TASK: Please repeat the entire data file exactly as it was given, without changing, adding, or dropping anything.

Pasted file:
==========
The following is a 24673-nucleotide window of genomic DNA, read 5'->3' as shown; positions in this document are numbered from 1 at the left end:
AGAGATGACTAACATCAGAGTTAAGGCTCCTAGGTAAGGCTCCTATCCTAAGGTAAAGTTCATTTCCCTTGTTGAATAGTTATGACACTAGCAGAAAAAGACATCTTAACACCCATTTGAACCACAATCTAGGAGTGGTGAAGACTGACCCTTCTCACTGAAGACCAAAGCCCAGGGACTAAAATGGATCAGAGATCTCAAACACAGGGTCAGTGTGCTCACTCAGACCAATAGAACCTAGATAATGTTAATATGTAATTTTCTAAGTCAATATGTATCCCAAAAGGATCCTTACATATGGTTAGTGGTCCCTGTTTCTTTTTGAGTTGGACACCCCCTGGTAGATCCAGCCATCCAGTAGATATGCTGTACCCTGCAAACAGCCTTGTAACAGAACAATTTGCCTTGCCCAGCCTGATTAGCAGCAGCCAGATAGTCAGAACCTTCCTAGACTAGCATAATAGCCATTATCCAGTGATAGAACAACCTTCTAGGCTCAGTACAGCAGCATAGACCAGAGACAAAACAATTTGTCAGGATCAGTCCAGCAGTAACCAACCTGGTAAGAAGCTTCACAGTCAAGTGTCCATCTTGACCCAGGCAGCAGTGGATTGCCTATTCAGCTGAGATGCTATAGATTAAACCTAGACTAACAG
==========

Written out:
The following is a 24673-nucleotide window of genomic DNA, read 5'->3' as shown; positions in this document are numbered from 1 at the left end:
AGAGATGACTAACATCAGAGTTAAGGCTCCTAGGTAAGGCTCCTATCCTAAGGTAAAGTTCATTTCCCTTGTTGAATAGTTATGACACTAGCAGAAAAAGACATCTTAACACCCATTTGAACCACAATCTAGGAGTGGTGAAGACTGACCCTTCTCACTGAAGACCAAAGCCCAGGGACTAAAATGGATCAGAGATCTCAAACACAGGGTCAGTGTGCTCACTCAGACCAATAGAACCTAGATAATGTTAATATGTAATTTTCTAAGTCAATATGTATCCCAAAAGGATCCTTACATATGGTTAGTGGTCCCTGTTTCTTTTTGAGTTGGACACCCCCTGGTAGATCCAGCCATCCAGTAGATATGCTGTACCCTGCAAACAGCCTTGTAACAGAACAATTTGCCTTGCCCAGCCTGATTAGCAGCAGCCAGATAGTCAGAACCTTCCTAGACTAGCATAATAGCCATTATCCAGTGATAGAACAACCTTCTAGGCTCAGTACAGCAGCATAGACCAGAGACAAAACAATTTGTCAGGATCAGTCCAGCAGTAACCAACCTGGTAAGAAGCTTCACAGTCAAGTGTCCATCTTGACCCAGGCAGCAGTGGATTGCCTATTCAGCTGAGATGCTATAGATTAAACCTAGACTAACAG